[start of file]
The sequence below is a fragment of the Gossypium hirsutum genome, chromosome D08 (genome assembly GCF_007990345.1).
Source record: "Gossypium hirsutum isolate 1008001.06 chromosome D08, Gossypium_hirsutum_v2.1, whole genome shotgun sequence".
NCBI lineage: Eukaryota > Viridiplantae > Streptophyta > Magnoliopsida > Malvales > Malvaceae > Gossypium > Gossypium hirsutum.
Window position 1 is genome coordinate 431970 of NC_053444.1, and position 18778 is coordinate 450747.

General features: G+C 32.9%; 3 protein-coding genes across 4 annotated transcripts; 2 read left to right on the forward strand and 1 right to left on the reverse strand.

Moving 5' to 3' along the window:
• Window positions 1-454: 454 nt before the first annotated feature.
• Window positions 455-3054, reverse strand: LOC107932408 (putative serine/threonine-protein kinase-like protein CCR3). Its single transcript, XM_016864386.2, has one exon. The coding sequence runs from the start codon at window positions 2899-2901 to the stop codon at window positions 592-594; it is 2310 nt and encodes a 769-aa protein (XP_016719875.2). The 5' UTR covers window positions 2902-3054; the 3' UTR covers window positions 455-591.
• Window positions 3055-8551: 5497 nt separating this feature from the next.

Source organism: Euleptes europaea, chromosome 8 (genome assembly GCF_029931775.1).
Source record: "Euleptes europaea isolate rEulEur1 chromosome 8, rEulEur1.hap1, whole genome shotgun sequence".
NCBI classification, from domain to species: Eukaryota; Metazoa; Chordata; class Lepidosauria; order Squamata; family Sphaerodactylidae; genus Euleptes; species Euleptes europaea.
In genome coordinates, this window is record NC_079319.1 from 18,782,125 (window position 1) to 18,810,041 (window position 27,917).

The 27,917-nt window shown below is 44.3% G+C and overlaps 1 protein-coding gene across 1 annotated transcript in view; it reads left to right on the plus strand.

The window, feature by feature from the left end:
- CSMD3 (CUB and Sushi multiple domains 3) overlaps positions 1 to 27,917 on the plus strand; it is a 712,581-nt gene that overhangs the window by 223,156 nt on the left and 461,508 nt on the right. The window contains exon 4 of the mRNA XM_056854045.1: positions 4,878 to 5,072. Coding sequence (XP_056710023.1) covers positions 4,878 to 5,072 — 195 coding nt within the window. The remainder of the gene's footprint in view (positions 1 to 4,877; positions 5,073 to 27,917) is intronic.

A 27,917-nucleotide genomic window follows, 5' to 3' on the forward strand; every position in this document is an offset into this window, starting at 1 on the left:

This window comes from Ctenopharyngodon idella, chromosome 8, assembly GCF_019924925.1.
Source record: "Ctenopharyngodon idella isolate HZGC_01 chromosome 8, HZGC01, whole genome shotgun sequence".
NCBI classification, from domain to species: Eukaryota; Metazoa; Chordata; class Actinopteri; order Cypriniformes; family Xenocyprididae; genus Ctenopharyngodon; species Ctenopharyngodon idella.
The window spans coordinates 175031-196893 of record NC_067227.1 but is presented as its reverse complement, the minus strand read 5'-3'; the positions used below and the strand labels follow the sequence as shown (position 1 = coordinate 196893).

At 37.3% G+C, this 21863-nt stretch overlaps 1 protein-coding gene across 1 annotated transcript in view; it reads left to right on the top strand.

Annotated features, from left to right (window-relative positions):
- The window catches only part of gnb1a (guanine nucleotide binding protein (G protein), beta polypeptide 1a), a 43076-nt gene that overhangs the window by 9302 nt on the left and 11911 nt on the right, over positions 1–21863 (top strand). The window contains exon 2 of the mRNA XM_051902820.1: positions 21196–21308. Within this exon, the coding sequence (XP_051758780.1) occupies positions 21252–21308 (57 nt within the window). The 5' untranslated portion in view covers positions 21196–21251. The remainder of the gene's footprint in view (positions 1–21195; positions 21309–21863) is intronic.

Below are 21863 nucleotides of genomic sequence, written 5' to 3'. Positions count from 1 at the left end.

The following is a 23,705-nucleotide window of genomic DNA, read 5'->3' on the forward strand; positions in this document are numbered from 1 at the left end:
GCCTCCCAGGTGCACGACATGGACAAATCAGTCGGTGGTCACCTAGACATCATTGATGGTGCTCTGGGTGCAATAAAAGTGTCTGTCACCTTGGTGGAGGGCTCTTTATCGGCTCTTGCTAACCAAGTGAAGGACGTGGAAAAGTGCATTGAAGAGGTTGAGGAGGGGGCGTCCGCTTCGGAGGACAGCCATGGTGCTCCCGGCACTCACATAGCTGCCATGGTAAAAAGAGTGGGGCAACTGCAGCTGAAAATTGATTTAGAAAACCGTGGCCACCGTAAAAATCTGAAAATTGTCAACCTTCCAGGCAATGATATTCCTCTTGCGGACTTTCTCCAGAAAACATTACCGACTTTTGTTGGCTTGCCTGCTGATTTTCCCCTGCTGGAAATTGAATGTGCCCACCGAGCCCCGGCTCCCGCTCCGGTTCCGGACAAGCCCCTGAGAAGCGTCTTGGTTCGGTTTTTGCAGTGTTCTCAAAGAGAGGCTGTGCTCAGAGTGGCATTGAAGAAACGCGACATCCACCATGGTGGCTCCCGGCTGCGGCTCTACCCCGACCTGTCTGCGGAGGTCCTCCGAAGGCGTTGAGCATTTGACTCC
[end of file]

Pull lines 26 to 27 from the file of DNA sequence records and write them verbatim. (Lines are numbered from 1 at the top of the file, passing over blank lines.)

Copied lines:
The following is a 23,705-nucleotide window of genomic DNA, read 5'->3' on the forward strand; positions in this document are numbered from 1 at the left end:
GCCTCCCAGGTGCACGACATGGACAAATCAGTCGGTGGTCACCTAGACATCATTGATGGTGCTCTGGGTGCAATAAAAGTGTCTGTCACCTTGGTGGAGGGCTCTTTATCGGCTCTTGCTAACCAAGTGAAGGACGTGGAAAAGTGCATTGAAGAGGTTGAGGAGGGGGCGTCCGCTTCGGAGGACAGCCATGGTGCTCCCGGCACTCACATAGCTGCCATGGTAAAAAGAGTGGGGCAACTGCAGCTGAAAATTGATTTAGAAAACCGTGGCCACCGTAAAAATCTGAAAATTGTCAACCTTCCAGGCAATGATATTCCTCTTGCGGACTTTCTCCAGAAAACATTACCGACTTTTGTTGGCTTGCCTGCTGATTTTCCCCTGCTGGAAATTGAATGTGCCCACCGAGCCCCGGCTCCCGCTCCGGTTCCGGACAAGCCCCTGAGAAGCGTCTTGGTTCGGTTTTTGCAGTGTTCTCAAAGAGAGGCTGTGCTCAGAGTGGCATTGAAGAAACGCGACATCCACCATGGTGGCTCCCGGCTGCGGCTCTACCCCGACCTGTCTGCGGAGGTCCTCCGAAGGCGTTGAGCATTTGACTCC